Botton accordion

Accordion

In 1986, Gary Larson famously published a cartoon in which an angel in the top half of the panel greets another winged character on a cloud, saying “Welcome to heaven…here’s your harp.” In the bottom half of the panel, a devil greets a character in a fiery abyss saying “Welcome to hell, here’s your accordion.”

Show more...

Swedish bagpipes

Bagpipe (Swedish vs. Scottish)

Tempting though it may be to believe that a mass mania swept the world and caused different cultures simultaneously to create bagpipe-like instruments, it seems that this is not the case. There is evidence that the use of an inflated bag to create continual airflow through reeded pipes dates back to the mediaeval period in Western Europe.

Show more...

Double-bass

Bass

The bass, or the double bass, is the lowest pitched instrument in a modern orchestra. As its 500-year genealogical background is from both the gamba and the violin families, it is larger and slightly less inbred than the other string members of the orchestra. Its pitch is in the contrabass range: Contrabass is a full octave lower than the cello range, and as a result, bass players read music that is notated an octave above their output.

Show more...

Cello

Cello

The violoncello, or cello, is sometimes considered the bass instrument of the violin family, with the double bass serving as the contrabass instrument of the family. Like the other members of its family, the cello’s previous incarnations were more cumbersome and less standardised.

Show more...

Clarinet

Clarinet

“Clarinet” is the name for any instrument with a single beating reed. This includes the saxophone, the balaban, the tarogato, the launeddas and even the tsiriki. Don’t know what those are? Don’t worry, the saxophone is falling out of favour in contemporary music.

Show more...

Products23535-1200x1200-62959

Flute

What we know as the flute – that long silver thing with keys, usually picked by the blonde girls in band – is actually a transverse or “German” flute. This is to differentiate it from the countless recorder-style instruments that preceded it in evolution and still exist today.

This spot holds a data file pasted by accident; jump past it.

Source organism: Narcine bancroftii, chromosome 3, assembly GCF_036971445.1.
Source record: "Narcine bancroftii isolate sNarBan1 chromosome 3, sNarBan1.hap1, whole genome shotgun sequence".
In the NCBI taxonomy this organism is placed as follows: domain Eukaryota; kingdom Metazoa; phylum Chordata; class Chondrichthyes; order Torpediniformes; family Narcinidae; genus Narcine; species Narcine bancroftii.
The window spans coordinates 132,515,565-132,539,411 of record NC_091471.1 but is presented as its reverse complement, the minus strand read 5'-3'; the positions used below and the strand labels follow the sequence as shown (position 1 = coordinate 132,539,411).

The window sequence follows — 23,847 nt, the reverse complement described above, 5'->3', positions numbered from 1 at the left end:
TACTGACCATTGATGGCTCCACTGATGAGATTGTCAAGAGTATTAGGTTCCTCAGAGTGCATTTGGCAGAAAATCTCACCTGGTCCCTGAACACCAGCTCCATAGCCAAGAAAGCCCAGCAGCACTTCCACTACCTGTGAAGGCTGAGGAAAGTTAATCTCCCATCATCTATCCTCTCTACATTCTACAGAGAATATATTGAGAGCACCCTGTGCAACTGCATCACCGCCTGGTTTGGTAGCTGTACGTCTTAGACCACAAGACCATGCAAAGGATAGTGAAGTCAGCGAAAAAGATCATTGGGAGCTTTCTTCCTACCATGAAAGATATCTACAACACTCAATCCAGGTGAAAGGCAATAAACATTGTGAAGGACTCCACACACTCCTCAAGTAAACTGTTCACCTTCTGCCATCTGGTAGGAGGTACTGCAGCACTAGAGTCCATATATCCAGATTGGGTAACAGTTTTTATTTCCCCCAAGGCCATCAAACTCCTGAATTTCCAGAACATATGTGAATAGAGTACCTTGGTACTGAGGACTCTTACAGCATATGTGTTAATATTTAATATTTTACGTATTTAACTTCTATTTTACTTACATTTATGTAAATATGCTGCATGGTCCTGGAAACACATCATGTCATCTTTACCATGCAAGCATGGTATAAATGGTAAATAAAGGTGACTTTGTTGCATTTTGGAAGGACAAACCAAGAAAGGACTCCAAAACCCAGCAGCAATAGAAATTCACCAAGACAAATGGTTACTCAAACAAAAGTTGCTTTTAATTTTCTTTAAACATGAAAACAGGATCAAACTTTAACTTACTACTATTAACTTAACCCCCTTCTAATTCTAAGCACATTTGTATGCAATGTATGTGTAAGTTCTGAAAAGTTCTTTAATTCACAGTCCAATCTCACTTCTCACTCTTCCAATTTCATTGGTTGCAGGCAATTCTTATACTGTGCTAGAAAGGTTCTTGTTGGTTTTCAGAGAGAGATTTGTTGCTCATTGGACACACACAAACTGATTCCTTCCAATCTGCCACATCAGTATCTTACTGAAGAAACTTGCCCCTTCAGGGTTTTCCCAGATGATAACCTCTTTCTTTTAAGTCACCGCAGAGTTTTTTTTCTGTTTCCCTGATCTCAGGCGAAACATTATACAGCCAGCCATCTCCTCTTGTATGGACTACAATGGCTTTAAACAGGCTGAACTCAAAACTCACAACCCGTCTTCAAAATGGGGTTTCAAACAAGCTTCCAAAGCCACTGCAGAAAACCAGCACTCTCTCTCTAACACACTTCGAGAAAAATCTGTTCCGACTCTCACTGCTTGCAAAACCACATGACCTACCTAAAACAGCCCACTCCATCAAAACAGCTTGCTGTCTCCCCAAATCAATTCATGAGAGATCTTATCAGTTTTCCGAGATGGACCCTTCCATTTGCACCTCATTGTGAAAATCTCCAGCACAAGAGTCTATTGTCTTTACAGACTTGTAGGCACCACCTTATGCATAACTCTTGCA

Show more...

Guitar

Guitar

The classical guitar is a stringed instrument that is either plucked or strummed. Its origins are always being debated, just like those of your weird uncle who doesn’t quite fit in. It is supposed that its ancestors include the Ancient Greek kitharaor the Ancient Egyptian flat-backed Coptic lute.

Show more...

Harp

Harp

Harps are among the instruments with the oldest imaginable lineage. Referred to in ancient and biblical texts, the harp is a large frame with varying lengths of strings that are plucked by the player’s fingers. Ancient types of harps are still used in the traditional music of countless countries – Ireland, Wales, Germany, Afghanistan, Burma, Mauritania and Paraguay to name just a few.

Show more...

Musical saw 1

Musical Saw

Here is something you should probably know before reading this: People are weird. Keep that in mind as you learn about the Musical Saw. It is, as advertised, a malleable handsaw, the handle of which is held between the knees of the player as they draw a bow across the edge of it or strike it with a mallet. The pitch is altered by flexing the blade in varying degrees. Because one day, someone had a bow in one hand and a saw in the other and was bored. There is little else to it.

Show more...

Nyckelharpa 2-2

Nyckelharpa

“Nyckelharpa” translates literally to mean “key harp” in Swedish. Do you now have visions of angels gently plucking strings by a cool stream? Well, erase those visions, because a Nyckelharpa is basically a bowed Hurdy-Gurdy. It originated in Scandinavia in the 15th or 16th century and was known in England as the “keyed fiddle.” It is unclear whether this is because the instrument was introduced to the English around that time or if they could simply hear it from across the North Sea. Subtlety is not one of its finer qualities.